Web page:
The Kenyan political conflict and children's adjustment

Mumbe Kithakye, Amanda Morris, Andrew M. Terranova, Sonya S. Myers

Research output: Contribution to journalArticle

31 Citations (Scopus)

Abstract

This study examined pre- and postconflict data from 84 children, ages 3-7 years, living in Kibera, Kenya, during the December 2007 political conflict. Results indicate that children's disaster experiences (home destruction, death of a parent, parent and child harm) are associated with adjustment difficulties and that emotion regulation is an important protective factor postdisaster. Specifically, severity of the disaster experience was associated with increased aggression and decreased prosocial behavior. Emotion regulation was associated with less aggression and more prosocial behavior postconflict. Findings are discussed in the context of a developmental, systems-oriented perspective of the impact of disasters on child adjustment.

Original languageEnglish
Pages (from-to)1114-1128
Number of pages15
JournalChild Development
Volume81
Issue number4
DOIs
StatePublished - 1 Jul 2010

Fingerprint

Social Adjustment
political conflict
Disasters
disaster
Aggression
aggression
Emotions
parents
emotion
Kenya
experience
death
Conflict (Psychology)

Cite this

Kithakye, Mumbe ; Morris, Amanda ; Terranova, Andrew M. ; Myers, Sonya S. / The Kenyan political conflict and children's adjustment. In: Child Development. 2010 ; Vol. 81, No. 4. pp. 1114-1128.
@article{ed8521e3ff5e4421b378c3156f22fc05,
title = "The Kenyan political conflict and children's adjustment",
abstract = "This study examined pre- and postconflict data from 84 children, ages 3-7 years, living in Kibera, Kenya, during the December 2007 political conflict. Results indicate that children's disaster experiences (home destruction, death of a parent, parent and child harm) are associated with adjustment difficulties and that emotion regulation is an important protective factor postdisaster. Specifically, severity of the disaster experience was associated with increased aggression and decreased prosocial behavior. Emotion regulation was associated with less aggression and more prosocial behavior postconflict. Findings are discussed in the context of a developmental, systems-oriented perspective of the impact of disasters on child adjustment.",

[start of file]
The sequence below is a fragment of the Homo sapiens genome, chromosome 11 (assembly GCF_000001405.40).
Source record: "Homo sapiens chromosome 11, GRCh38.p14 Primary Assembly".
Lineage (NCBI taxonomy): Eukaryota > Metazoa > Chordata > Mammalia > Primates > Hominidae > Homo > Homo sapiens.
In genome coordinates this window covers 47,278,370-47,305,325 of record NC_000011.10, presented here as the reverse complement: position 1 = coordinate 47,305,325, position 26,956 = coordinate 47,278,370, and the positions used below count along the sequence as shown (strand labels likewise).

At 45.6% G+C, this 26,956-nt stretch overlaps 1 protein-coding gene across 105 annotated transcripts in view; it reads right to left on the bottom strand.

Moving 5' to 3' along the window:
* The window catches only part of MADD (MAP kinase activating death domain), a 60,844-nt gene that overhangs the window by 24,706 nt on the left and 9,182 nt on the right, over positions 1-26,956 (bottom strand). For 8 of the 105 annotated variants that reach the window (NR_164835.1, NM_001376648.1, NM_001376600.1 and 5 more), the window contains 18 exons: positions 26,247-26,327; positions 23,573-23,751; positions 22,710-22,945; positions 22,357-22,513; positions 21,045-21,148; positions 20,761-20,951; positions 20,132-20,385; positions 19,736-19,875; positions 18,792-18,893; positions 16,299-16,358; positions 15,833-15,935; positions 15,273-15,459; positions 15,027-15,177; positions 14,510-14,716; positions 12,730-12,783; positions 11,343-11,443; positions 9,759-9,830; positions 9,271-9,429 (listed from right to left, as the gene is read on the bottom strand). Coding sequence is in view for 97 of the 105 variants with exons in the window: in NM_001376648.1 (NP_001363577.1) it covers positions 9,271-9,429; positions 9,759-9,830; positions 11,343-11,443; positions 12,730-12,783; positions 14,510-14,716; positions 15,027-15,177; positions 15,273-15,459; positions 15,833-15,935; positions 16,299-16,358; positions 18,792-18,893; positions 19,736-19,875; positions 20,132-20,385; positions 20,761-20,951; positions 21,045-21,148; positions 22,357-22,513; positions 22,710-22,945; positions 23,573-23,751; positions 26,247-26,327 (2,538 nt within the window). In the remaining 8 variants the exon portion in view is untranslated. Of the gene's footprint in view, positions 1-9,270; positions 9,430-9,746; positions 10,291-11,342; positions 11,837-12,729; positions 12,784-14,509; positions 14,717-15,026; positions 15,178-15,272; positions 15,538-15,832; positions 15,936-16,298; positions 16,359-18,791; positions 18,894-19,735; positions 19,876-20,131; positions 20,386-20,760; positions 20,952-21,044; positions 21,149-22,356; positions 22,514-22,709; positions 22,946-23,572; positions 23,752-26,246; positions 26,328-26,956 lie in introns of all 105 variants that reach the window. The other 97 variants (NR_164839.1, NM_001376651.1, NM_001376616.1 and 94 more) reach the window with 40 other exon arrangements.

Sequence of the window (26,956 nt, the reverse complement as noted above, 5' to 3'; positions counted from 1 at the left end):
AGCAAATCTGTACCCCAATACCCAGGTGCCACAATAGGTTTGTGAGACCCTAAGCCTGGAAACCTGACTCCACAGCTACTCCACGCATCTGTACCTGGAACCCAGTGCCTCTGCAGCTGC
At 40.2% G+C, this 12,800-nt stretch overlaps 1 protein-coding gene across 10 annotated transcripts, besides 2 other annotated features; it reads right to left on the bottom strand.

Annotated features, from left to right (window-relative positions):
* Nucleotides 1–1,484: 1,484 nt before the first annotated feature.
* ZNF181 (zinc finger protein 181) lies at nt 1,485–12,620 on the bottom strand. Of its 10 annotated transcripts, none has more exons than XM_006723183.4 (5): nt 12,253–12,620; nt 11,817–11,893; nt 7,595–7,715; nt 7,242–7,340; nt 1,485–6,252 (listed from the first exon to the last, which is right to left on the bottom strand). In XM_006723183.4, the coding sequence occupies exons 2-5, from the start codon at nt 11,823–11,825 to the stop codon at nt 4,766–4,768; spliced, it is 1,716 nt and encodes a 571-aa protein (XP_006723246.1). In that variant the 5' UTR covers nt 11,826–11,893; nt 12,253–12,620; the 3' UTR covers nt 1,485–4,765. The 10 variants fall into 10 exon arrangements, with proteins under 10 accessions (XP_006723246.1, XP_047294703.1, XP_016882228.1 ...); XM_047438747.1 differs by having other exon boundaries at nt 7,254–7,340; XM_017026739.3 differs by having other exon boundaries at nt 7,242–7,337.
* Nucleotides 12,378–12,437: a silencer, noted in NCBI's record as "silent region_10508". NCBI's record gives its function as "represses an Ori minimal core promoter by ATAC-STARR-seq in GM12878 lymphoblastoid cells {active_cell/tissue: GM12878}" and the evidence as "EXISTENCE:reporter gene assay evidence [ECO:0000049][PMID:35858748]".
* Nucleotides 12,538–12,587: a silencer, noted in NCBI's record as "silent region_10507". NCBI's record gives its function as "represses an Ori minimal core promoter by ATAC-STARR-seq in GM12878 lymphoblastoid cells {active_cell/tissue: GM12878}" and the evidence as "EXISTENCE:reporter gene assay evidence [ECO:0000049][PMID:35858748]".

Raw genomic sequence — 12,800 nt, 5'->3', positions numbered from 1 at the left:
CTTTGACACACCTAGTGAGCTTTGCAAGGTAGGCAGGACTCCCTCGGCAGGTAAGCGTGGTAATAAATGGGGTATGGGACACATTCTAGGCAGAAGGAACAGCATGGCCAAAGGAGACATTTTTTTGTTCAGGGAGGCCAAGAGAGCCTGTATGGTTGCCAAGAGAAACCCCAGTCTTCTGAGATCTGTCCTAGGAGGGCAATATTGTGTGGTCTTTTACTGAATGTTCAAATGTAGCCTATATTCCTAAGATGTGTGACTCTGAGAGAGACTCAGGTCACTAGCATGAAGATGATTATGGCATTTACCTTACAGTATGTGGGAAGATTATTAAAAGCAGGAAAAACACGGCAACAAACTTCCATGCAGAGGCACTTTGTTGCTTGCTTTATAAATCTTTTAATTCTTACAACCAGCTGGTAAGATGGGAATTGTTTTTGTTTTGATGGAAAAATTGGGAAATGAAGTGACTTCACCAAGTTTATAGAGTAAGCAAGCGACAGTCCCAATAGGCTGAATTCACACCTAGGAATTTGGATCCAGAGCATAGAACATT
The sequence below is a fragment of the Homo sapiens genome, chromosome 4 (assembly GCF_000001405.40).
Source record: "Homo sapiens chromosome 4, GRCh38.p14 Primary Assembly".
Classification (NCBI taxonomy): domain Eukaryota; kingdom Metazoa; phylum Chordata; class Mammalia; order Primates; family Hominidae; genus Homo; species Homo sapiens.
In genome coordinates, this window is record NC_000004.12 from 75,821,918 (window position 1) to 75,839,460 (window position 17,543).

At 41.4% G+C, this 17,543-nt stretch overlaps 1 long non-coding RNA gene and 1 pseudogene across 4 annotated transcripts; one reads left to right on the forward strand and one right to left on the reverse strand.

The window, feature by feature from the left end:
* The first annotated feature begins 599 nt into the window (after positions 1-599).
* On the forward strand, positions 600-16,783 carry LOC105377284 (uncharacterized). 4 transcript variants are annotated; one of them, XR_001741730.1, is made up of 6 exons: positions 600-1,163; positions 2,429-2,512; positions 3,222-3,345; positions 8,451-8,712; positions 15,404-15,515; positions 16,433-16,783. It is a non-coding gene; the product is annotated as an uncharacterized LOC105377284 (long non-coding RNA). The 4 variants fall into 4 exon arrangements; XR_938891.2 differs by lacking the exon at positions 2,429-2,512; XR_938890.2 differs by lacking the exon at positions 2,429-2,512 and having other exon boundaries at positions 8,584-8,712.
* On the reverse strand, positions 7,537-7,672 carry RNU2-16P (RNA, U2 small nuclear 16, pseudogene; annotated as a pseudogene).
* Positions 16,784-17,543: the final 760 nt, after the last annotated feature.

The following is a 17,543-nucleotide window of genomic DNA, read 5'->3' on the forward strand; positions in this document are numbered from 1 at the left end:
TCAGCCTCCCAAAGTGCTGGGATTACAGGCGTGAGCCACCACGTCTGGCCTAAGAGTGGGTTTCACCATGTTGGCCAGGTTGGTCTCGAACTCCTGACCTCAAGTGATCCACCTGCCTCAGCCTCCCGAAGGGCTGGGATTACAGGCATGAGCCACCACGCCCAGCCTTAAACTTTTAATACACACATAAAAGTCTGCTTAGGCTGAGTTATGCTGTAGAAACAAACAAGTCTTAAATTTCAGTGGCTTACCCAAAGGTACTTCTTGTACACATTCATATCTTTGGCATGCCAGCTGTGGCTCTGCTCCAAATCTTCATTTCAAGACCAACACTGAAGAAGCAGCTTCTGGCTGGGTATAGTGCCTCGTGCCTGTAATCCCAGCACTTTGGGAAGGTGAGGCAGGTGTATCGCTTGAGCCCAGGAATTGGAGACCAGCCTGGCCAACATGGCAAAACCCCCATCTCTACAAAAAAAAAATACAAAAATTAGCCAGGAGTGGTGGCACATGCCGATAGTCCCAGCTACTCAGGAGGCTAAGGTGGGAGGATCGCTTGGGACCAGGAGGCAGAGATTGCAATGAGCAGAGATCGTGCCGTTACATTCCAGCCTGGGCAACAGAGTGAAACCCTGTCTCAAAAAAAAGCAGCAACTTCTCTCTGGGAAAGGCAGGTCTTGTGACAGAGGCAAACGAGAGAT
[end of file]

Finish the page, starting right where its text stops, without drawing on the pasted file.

author = "Mumbe Kithakye and Amanda Morris and Terranova, {Andrew M.} and Myers, {Sonya S.}",
year = "2010",
month = "7",
day = "1",
doi = "10.1111/j.1467-8624.2010.01457.x",
language = "English",
volume = "81",
pages = "1114--1128",
journal = "Child Development",
issn = "0009-3920",
publisher = "Wiley-Blackwell Publishing Ltd",
number = "4",

}

The Kenyan political conflict and children's adjustment. / Kithakye, Mumbe; Morris, Amanda; Terranova, Andrew M.; Myers, Sonya S.

In: Child Development, Vol. 81, No. 4, 01.07.2010, p. 1114-1128.

Research output: Contribution to journalArticle

TY - JOUR

T1 - The Kenyan political conflict and children's adjustment

AU - Kithakye, Mumbe

AU - Morris, Amanda

AU - Terranova, Andrew M.

AU - Myers, Sonya S.

PY - 2010/7/1

Y1 - 2010/7/1

N2 - This study examined pre- and postconflict data from 84 children, ages 3-7 years, living in Kibera, Kenya, during the December 2007 political conflict. Results indicate that children's disaster experiences (home destruction, death of a parent, parent and child harm) are associated with adjustment difficulties and that emotion regulation is an important protective factor postdisaster. Specifically, severity of the disaster experience was associated with increased aggression and decreased prosocial behavior. Emotion regulation was associated with less aggression and more prosocial behavior postconflict. Findings are discussed in the context of a developmental, systems-oriented perspective of the impact of disasters on child adjustment.

AB - This study examined pre- and postconflict data from 84 children, ages 3-7 years, living in Kibera, Kenya, during the December 2007 political conflict. Results indicate that children's disaster experiences (home destruction, death of a parent, parent and child harm) are associated with adjustment difficulties and that emotion regulation is an important protective factor postdisaster. Specifically, severity of the disaster experience was associated with increased aggression and decreased prosocial behavior. Emotion regulation was associated with less aggression and more prosocial behavior postconflict. Findings are discussed in the context of a developmental, systems-oriented perspective of the impact of disasters on child adjustment.

UR - http://www.scopus.com/inward/record.url?scp=77955134194&partnerID=8YFLogxK

U2 - 10.1111/j.1467-8624.2010.01457.x

DO - 10.1111/j.1467-8624.2010.01457.x

M3 - Article

C2 - 20636685

AN - SCOPUS:77955134194

VL - 81

SP - 1114

EP - 1128

JO - Child Development

JF - Child Development

SN - 0009-3920

IS - 4

ER -